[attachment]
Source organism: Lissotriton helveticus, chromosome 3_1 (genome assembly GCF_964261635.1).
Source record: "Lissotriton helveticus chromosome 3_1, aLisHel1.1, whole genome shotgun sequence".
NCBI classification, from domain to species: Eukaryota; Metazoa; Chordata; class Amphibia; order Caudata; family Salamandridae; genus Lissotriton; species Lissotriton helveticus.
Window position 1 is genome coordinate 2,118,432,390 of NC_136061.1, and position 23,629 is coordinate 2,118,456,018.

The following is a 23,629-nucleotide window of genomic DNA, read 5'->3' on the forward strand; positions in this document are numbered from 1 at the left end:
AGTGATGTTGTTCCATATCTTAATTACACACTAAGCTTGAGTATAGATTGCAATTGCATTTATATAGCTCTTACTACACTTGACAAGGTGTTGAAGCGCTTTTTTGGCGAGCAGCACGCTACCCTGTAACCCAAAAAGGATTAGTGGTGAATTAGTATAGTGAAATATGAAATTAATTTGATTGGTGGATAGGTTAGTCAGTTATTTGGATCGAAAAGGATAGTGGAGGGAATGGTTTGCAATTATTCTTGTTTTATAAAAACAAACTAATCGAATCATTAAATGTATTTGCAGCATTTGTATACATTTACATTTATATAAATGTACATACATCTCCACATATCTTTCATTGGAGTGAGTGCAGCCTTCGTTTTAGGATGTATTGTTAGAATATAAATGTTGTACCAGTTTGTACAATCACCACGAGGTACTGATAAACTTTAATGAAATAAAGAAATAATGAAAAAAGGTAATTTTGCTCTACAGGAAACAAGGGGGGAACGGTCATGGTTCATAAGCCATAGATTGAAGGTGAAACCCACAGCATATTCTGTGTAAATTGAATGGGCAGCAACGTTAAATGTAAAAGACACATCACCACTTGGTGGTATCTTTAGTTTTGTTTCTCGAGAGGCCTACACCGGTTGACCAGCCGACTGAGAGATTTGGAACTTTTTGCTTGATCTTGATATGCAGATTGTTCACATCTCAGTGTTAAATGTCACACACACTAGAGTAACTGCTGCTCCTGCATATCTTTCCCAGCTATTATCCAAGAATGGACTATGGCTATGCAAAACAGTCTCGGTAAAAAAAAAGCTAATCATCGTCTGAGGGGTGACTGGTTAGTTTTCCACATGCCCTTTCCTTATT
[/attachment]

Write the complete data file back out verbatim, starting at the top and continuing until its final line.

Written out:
Source organism: Lissotriton helveticus, chromosome 3_1 (genome assembly GCF_964261635.1).
Source record: "Lissotriton helveticus chromosome 3_1, aLisHel1.1, whole genome shotgun sequence".
NCBI classification, from domain to species: Eukaryota; Metazoa; Chordata; class Amphibia; order Caudata; family Salamandridae; genus Lissotriton; species Lissotriton helveticus.
Window position 1 is genome coordinate 2,118,432,390 of NC_136061.1, and position 23,629 is coordinate 2,118,456,018.

The following is a 23,629-nucleotide window of genomic DNA, read 5'->3' on the forward strand; positions in this document are numbered from 1 at the left end:
AGTGATGTTGTTCCATATCTTAATTACACACTAAGCTTGAGTATAGATTGCAATTGCATTTATATAGCTCTTACTACACTTGACAAGGTGTTGAAGCGCTTTTTTGGCGAGCAGCACGCTACCCTGTAACCCAAAAAGGATTAGTGGTGAATTAGTATAGTGAAATATGAAATTAATTTGATTGGTGGATAGGTTAGTCAGTTATTTGGATCGAAAAGGATAGTGGAGGGAATGGTTTGCAATTATTCTTGTTTTATAAAAACAAACTAATCGAATCATTAAATGTATTTGCAGCATTTGTATACATTTACATTTATATAAATGTACATACATCTCCACATATCTTTCATTGGAGTGAGTGCAGCCTTCGTTTTAGGATGTATTGTTAGAATATAAATGTTGTACCAGTTTGTACAATCACCACGAGGTACTGATAAACTTTAATGAAATAAAGAAATAATGAAAAAAGGTAATTTTGCTCTACAGGAAACAAGGGGGGAACGGTCATGGTTCATAAGCCATAGATTGAAGGTGAAACCCACAGCATATTCTGTGTAAATTGAATGGGCAGCAACGTTAAATGTAAAAGACACATCACCACTTGGTGGTATCTTTAGTTTTGTTTCTCGAGAGGCCTACACCGGTTGACCAGCCGACTGAGAGATTTGGAACTTTTTGCTTGATCTTGATATGCAGATTGTTCACATCTCAGTGTTAAATGTCACACACACTAGAGTAACTGCTGCTCCTGCATATCTTTCCCAGCTATTATCCAAGAATGGACTATGGCTATGCAAAACAGTCTCGGTAAAAAAAAAGCTAATCATCGTCTGAGGGGTGACTGGTTAGTTTTCCACATGCCCTTTCCTTATT